During the preparation, the cooks refused to use iron knives, claiming that the metal left an unappetizing taste and would instead use special bamboo knives. The Greeks also enjoyed octopus and often sent one as a gift to parents on the fifth day after the birth of a child, on the day of baptism. A comic Greek story tells the story of Philoxene of Kythera, a particularly greedy man. One evening, Philoxene wanted an elaborate meal, which then included a massive three-foot octopus as the main course. After eating all eight arms alone, the man became ill and needed the attention of a doctor. But the doctor`s prognosis was not good – Philoxena was informed that he had only a few hours to live. He resigned himself to his fate and decided to finish the rest of the meal, saying, “He left nothing on earth that seemed worthy of regret.” With eight arms lined with suction cups and, in some cases, a pair of tentacles, a cephalopod can maintain a fairly firm grip. But the way a cephalopod maintains this grip is different between squid and octopus. Squid use their suction cups mainly to catch food. The cup-shaped nipple connects to the squid`s arm or tentacle via a thin stem. As soon as the rigid, circular surface of the vacuum cleaner comes into contact with the prey, a pull of the rod reduces the pressure in the suction cavity and creates a sticky seal.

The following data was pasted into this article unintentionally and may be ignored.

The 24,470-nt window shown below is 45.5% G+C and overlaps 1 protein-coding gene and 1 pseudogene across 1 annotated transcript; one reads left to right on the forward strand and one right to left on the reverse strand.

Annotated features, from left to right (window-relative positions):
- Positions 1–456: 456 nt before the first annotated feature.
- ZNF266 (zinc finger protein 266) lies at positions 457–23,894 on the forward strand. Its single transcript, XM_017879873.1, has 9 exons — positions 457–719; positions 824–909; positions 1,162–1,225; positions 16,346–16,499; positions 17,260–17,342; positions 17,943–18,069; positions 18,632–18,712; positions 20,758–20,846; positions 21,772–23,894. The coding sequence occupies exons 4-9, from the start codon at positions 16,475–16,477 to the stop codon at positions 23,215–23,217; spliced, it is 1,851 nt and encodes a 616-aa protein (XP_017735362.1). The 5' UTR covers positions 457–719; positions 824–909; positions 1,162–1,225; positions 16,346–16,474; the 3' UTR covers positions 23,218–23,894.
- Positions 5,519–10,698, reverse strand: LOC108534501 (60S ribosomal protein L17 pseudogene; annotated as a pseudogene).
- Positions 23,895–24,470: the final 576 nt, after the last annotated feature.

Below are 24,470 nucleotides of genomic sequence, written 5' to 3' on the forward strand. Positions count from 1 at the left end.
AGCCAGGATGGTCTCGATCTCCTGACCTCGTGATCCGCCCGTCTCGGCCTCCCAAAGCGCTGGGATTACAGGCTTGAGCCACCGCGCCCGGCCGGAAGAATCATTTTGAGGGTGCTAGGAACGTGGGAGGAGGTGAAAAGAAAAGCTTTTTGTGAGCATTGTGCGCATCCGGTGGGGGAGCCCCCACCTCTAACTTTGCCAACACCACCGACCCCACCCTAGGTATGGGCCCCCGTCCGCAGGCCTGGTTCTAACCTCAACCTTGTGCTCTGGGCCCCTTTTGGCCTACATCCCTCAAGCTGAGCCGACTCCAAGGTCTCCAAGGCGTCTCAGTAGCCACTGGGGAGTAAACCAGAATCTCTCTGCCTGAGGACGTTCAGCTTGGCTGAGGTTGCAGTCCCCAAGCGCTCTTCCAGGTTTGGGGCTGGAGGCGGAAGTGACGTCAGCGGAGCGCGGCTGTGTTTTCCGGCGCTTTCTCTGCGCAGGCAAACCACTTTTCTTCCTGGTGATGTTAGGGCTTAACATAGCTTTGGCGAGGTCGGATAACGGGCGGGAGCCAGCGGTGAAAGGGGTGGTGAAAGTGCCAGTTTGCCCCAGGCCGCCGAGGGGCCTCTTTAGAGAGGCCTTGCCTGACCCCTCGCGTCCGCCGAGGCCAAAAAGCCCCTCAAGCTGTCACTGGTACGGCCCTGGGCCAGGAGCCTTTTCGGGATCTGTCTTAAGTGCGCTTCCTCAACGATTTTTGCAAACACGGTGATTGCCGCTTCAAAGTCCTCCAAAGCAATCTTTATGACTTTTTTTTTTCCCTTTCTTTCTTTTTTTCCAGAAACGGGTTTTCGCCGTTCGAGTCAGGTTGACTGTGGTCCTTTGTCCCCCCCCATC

For cephalopods, the term “blue blood” has a more literal meaning than the medieval reference to nobility – their blood is actually blue. While humans and other animals depend on an iron-based oxygen transport system, cephalopods have developed a copper-based system that is the source of the blue color (similar to horseshoe crabs). The copper-based molecule in a cephalopod`s blood is called hemocyanin, which binds to oxygen to transport it through the body and muscles. It has significantly lower oxygen binding power than iron-based hemoglobin, although a study on an Antarctic octopus, Pareledone charcoti, suggests that the hemocyanin system helps cephalopods maintain efficient oxygen transport in environments with varying temperatures and oxygen levels. Hemocyanin is more effective in cold water, but loses its oxygen retention in more acidic water, suggesting that as the oceans become warmer and more acidic due to climate change, cephalopods may struggle to get enough oxygen into their bloodstream. Carnivorous predators, all cephalopods have developed special tools to eat their prey. They rely on a sharp beak that cuts their prey into bite-sized pieces. Inside the beak, a tongue-shaped radula is lined with tiny teeth that can push food into the digestive tract or act as a drill to drill holes in crustaceans. In many cephalopods, not just the notoriously deadly blue-ringed octopus, a salivary gland produces a debilitating toxin that immobilizes and digests prey when bitten. The esophagus of cephalopods passes through the brain, so food must be sprayed enough to fit through the narrow space.
The digestive tract also includes a stomach that further purees food and a cecum, in which certain nutrients are absorbed. The story of the birth of the name Hectocotylus is a story of false identity. In 1829, the famous naturalist George Cuvier identified a strange “organism” in the mantle of a female paper nautilus (which, to make things even more confusing, is actually an octopus) and thought it was a new parasitic worm he called the hectocotyl. It turned out that it was actually a male cephalopod arm, but the name stuck.